José Saborit Náquera 2018
The same sap. Verses, oils, watercolors.
The paintings in this exhibition are born very close to the book La misma sap. The shared title suggests a dialogue between verses and paintings.
The poems speak for themselves.
The paintings recover a certain initial impulse that moves painting: painting what moves us, what we love, what surpasses us (the experience of seeing), to interrogate the mystery of what is alive with painting. The intense traditional aroma of oil painting persists there: fillings, turpentine, glazes, long sessions, overlapping layers and accumulated time on the canvas. And the desire to share that rested, slow-cooked flavor with a few appreciative eyes.
The landscape is still very present, but not as a description of the external, but as a recognition of the internal in the external, an attempt to give double life to that emotion that equally colors the experience of contemplation and the painting that recalls it, that atmosphere psychic, that affective tonality that Simmel referred to with the word Stimmung.
Plant presence grows. plant resistance. Plant heroism (about which Octavio Paz spoke in his Grammar Mono). Through the green habitat -our first home-, and through our interior, the same sap can flow. A unitive feeling is breathed with everything that lives, and especially with what has not been twisted and complicated excessively by the stills of culture.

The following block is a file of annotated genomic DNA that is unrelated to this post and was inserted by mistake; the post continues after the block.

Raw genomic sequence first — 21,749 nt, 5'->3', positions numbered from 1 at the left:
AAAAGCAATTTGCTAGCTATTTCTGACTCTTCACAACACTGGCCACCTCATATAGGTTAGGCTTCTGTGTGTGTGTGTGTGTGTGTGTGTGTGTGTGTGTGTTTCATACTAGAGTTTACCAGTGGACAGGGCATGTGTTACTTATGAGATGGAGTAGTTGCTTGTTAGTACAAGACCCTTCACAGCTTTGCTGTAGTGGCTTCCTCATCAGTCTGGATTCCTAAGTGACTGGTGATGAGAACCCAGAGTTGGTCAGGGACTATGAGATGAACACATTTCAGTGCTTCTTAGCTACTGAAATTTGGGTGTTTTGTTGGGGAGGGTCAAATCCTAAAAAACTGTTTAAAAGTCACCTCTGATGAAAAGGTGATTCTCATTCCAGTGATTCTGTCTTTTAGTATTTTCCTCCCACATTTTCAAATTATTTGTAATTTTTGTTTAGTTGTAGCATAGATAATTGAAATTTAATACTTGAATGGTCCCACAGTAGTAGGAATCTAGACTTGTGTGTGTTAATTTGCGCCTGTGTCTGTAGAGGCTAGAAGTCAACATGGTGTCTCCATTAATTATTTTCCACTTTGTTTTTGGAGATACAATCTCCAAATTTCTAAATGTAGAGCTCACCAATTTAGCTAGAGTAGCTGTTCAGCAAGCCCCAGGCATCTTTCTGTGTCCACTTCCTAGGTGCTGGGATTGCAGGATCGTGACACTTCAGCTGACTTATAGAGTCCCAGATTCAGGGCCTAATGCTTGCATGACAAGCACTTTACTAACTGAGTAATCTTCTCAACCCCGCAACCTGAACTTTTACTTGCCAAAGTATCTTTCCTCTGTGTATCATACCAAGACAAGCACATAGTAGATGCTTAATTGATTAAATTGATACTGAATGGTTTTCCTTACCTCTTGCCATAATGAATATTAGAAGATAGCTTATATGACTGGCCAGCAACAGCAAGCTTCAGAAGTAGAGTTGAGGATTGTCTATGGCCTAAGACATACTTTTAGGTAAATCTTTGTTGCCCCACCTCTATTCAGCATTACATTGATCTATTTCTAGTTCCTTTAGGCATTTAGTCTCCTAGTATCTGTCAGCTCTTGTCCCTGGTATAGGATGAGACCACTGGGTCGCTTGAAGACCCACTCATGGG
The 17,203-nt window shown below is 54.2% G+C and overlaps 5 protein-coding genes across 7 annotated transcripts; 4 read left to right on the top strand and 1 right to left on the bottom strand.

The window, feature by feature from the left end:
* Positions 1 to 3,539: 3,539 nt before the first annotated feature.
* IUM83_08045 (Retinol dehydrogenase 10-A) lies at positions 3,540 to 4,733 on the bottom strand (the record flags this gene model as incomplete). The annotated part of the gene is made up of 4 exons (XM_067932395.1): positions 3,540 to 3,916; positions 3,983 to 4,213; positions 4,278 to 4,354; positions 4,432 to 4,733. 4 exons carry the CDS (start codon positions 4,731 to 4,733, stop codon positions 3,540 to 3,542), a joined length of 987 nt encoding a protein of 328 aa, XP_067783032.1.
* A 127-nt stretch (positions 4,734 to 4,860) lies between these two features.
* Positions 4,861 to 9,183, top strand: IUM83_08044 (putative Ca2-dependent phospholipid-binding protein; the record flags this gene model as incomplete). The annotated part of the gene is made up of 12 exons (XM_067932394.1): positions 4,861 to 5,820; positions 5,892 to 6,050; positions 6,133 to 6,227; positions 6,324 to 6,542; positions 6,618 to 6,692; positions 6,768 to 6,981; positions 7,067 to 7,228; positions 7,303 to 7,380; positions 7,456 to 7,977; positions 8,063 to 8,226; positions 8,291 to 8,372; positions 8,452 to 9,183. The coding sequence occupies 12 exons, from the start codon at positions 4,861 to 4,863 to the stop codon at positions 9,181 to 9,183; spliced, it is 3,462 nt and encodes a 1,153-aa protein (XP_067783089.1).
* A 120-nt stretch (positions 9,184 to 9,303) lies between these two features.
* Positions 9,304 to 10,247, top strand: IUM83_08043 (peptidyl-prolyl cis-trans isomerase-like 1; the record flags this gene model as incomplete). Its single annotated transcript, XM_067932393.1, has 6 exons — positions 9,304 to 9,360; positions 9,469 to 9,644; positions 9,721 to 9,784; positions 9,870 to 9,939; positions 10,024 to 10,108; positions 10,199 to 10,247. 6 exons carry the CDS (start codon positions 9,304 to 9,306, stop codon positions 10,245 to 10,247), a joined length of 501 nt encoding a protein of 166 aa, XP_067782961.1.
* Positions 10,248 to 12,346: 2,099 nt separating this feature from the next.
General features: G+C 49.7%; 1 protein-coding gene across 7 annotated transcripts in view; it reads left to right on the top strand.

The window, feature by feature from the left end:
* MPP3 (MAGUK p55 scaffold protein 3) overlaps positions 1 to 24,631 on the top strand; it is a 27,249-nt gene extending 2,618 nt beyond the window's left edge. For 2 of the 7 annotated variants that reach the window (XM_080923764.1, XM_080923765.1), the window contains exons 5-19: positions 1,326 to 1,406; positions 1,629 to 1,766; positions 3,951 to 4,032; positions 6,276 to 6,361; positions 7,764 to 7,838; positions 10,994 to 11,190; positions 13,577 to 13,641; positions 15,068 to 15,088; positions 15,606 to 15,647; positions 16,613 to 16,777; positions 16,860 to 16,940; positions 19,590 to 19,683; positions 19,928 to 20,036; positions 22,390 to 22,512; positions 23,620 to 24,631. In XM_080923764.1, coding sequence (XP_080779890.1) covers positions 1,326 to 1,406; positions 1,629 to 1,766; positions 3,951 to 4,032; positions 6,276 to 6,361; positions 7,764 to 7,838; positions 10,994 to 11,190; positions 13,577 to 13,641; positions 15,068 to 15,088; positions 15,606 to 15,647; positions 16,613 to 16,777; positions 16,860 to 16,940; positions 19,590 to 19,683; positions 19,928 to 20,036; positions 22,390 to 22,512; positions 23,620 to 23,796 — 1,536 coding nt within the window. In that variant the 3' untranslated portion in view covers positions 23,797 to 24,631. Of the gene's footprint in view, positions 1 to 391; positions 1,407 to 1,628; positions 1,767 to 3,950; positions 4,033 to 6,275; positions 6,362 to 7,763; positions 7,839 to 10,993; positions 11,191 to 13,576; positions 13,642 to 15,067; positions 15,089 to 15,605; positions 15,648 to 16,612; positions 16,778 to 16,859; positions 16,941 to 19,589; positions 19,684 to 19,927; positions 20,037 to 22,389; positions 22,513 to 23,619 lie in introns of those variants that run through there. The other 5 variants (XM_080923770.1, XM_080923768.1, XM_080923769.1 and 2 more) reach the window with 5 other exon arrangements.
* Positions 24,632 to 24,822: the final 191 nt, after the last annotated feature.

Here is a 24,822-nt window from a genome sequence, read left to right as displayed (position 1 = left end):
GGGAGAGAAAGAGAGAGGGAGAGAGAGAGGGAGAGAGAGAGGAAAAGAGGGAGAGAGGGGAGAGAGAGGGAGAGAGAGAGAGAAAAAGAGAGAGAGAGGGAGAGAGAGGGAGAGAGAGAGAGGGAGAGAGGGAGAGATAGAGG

Meanwhile, the sea keeps repeating its song, because there are few presences as persistent as that of the sea. That is why, always beginning again, some painted seas persist that try to show what remains in what changes and what changes in what remains. Nothing like the sea, mythical mirror, insists so much on repeating that paradox that is ours, that of our identity and our body.
The words back. They break
against the blue limit of my grammar,
because there is no yesterday
tomorrow or now,
just this succeeding timeless
from the mirror of the sea before my eyes.
«Everything that returns to the same space
–Be it caress, step or resonance–
only one confused
successive moments. "
You try learning you the lesson
while the light,
White's fate is yellow:
no yellow solar,
but yellow time.
Stop under the tree, don't germinate
in the tender expanse of your impatience,
It lies within you, blind in your shadow.
In the deepest vein looms
the glowing surprise
from open eyes to the new,
the first light path,
the only salvation from the maze.
Righteousness does not exist, the sea ripples
and it turns on itself any way.
It's time to go and spill
penetrate the sands
back to spring
in the liquid love of everything that flows.
Catalog V.Digital «The same Savia» José Saborit
Moving in the limits that unite and separate landscape and abstraction, José Saborit's painting arises from a timeless, contemplative look at the world, stripped of anecdotes and theories, an emotional look that wishes to endure or find a double life through a careful technical combination of the material on the canvas.
He paints, writes, and works as a professor of painting at the Faculty of Fine Arts of San Carlos of the UPV. He has recently been named Academic Elect of the Royal Academy of San Carlos.